About the SA Blog Network

Posts Tagged "Symbiosis"

The Artful Amoeba

Missing Nitrogen May Be Vanishing in the Tubes of Giant Bacteria


Off the coast of Mexico’s Baja Peninsula lies a dark, still, deep place. It is called the Soledad Basin, and in it lies a garden of bacteria so large you can see them with your own eyes. A 250-m high ridge on the edge of the Soledad basin traps water inside. No strong currents disturb [...]

Keep reading »
The Artful Amoeba

Deadly and Delicious Amanitas Can No Longer Decompose


Amanita mushrooms — like all creatures — rot, but most of them can’t rot other things. The fact that they don’t rot other things is not news to biologists, who have long known that many, if not most, fungi have become professional partners with trees, plants, or algae. The fact that they can’t rot other [...]

Keep reading »

Leafy Green ‘Solar-Powered’ Sea Slugs Begin to Reveal Their True Colors


Nature is full of thieves. Instead of laboriously collecting pollen and nectar from flowers, robber bees raid the hives of other pollinators and steal the honey within. Some ant species routinely kidnap and enslave members of neighboring colonies, taking tens of thousands of pupae in a single season. And massive-winged frigate birds—also called pirate birds—swoop [...]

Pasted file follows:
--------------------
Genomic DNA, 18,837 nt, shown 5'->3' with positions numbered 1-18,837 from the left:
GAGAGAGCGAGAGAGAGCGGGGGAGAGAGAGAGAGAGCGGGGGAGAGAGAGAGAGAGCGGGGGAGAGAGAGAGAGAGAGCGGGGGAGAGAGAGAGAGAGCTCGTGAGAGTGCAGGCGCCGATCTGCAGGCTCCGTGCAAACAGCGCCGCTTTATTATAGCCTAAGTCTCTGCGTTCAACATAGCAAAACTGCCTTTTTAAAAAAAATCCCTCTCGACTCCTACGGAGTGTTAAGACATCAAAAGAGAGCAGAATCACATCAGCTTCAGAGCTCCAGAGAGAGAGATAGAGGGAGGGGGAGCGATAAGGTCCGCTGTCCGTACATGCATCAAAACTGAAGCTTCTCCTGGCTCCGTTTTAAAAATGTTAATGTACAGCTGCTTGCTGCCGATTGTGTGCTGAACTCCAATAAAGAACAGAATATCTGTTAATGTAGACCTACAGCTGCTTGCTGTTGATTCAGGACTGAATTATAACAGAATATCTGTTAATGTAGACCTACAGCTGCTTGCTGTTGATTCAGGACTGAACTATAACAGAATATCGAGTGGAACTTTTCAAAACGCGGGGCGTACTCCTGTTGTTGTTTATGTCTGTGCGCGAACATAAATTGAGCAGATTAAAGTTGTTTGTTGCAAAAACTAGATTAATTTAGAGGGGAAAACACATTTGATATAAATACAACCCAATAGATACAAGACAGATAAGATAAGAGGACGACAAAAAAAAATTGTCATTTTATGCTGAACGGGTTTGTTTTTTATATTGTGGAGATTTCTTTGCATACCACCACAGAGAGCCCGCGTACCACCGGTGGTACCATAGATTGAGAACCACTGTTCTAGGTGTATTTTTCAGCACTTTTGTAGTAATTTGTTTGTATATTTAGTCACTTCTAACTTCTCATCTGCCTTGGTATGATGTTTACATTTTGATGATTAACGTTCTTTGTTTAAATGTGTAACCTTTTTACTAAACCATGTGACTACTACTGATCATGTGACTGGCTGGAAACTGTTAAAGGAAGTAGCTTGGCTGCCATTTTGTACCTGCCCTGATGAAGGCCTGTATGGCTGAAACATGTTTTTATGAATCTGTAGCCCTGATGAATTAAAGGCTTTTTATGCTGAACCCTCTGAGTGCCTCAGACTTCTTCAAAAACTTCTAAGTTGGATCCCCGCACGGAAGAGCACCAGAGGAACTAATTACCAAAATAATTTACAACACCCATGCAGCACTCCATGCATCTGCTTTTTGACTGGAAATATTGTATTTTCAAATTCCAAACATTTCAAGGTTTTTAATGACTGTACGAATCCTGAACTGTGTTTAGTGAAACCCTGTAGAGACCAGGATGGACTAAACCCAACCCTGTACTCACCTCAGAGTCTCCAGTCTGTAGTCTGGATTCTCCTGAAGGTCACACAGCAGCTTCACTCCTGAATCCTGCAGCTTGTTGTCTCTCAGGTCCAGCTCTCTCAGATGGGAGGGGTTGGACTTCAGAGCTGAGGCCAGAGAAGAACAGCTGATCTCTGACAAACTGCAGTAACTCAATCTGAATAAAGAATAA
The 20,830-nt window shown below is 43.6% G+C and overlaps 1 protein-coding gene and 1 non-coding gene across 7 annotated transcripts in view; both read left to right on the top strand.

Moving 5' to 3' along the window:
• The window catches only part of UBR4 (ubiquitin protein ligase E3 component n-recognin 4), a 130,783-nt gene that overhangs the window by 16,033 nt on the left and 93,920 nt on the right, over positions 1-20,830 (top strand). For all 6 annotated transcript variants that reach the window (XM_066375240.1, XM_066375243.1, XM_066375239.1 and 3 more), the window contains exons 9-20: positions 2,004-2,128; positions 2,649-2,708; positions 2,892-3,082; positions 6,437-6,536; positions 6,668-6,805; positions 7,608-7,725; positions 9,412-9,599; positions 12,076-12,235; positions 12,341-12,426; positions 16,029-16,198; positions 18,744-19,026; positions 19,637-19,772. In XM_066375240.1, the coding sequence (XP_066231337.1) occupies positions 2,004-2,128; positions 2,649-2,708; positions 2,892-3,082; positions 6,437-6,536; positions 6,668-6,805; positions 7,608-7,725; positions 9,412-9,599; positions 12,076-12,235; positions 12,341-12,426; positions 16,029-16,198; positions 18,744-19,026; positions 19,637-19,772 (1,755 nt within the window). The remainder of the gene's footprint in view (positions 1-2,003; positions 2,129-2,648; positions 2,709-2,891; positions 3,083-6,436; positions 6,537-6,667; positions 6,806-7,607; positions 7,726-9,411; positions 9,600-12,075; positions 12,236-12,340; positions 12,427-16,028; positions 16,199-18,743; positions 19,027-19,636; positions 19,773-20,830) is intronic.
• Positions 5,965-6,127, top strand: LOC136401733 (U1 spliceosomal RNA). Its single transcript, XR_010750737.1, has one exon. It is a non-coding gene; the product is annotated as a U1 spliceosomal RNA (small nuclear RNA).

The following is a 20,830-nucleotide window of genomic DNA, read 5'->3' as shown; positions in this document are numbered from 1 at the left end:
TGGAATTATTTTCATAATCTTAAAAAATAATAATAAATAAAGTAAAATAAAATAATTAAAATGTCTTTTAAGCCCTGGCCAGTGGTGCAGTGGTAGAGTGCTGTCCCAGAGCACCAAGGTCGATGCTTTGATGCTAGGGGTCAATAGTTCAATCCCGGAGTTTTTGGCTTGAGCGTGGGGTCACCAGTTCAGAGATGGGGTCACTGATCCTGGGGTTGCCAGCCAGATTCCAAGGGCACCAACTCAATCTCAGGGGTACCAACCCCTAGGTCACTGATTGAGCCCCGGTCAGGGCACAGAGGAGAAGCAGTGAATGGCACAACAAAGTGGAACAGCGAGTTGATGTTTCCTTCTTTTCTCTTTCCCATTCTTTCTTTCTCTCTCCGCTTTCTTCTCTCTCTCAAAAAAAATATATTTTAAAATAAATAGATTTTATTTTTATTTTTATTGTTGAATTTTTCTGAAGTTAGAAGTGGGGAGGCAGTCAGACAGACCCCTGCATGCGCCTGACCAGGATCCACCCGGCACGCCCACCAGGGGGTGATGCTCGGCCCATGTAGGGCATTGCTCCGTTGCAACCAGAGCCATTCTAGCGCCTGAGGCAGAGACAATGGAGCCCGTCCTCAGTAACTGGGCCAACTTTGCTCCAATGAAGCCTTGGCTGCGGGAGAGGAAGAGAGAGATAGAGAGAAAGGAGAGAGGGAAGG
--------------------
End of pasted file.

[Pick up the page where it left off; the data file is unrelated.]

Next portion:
Keep reading »
Life, Unbounded

Complex Life Owes Its Existence To Parasites?


Is complex life rare in the cosmos? The idea that it could be rests on the observation that the existence of life like us – with large, energy hungry, complicated cells – may be contingent on a number of very specific and unlikely factors in the history of the Earth. Added together they suggest that [...]

Keep reading »
Not bad science

Ant Farmers – How do they do it?

I used to work in Edinburgh’s Butterfly and Insect World. While I was there, my favourite animal was not the chameleon, which changed colour when it was angry. Nor was it the royal pythons that loved human body heat, and would sometimes squeeze unnervingly tight. No, my favourite exhibit was the leafcutter ant. We had [...]

Keep reading »

Facts to Share at Your Next Holiday Party: Mistletoe is Weird

Mistletoe growing parasitically on a tree

Scientists and other nerds love a good cocktail party fact, and one of my favorites for the holidays is that mistletoe is actually a parasite. While mistletoe is green and can get its own sugar from photosynthesis, its roots are modified to attach and penetrate through the bark of a tree, sucking out water and [...]

Keep reading »

Yeti Crabs grow bacteria on their hairy claws

The new species Yeti crab: Kiwa puravida (missing two walking legs, sadly).

Deep beneath the waters of Costa Rica, dozens of crabs are waving their claws in unison, in what seems to be a rhythmic performance. It’s almost as if these crabs are locked in a ritual dance. But these charming crabs are not dancing. They are farming. The hairy claws of these crabs are covered with [...]

Keep reading »

More from Scientific American

Scientific American Holiday Sale

Give a Gift &
Get a Gift - Free!

Give a 1 year subscription as low as $14.99

Subscribe Now! >


Email this Article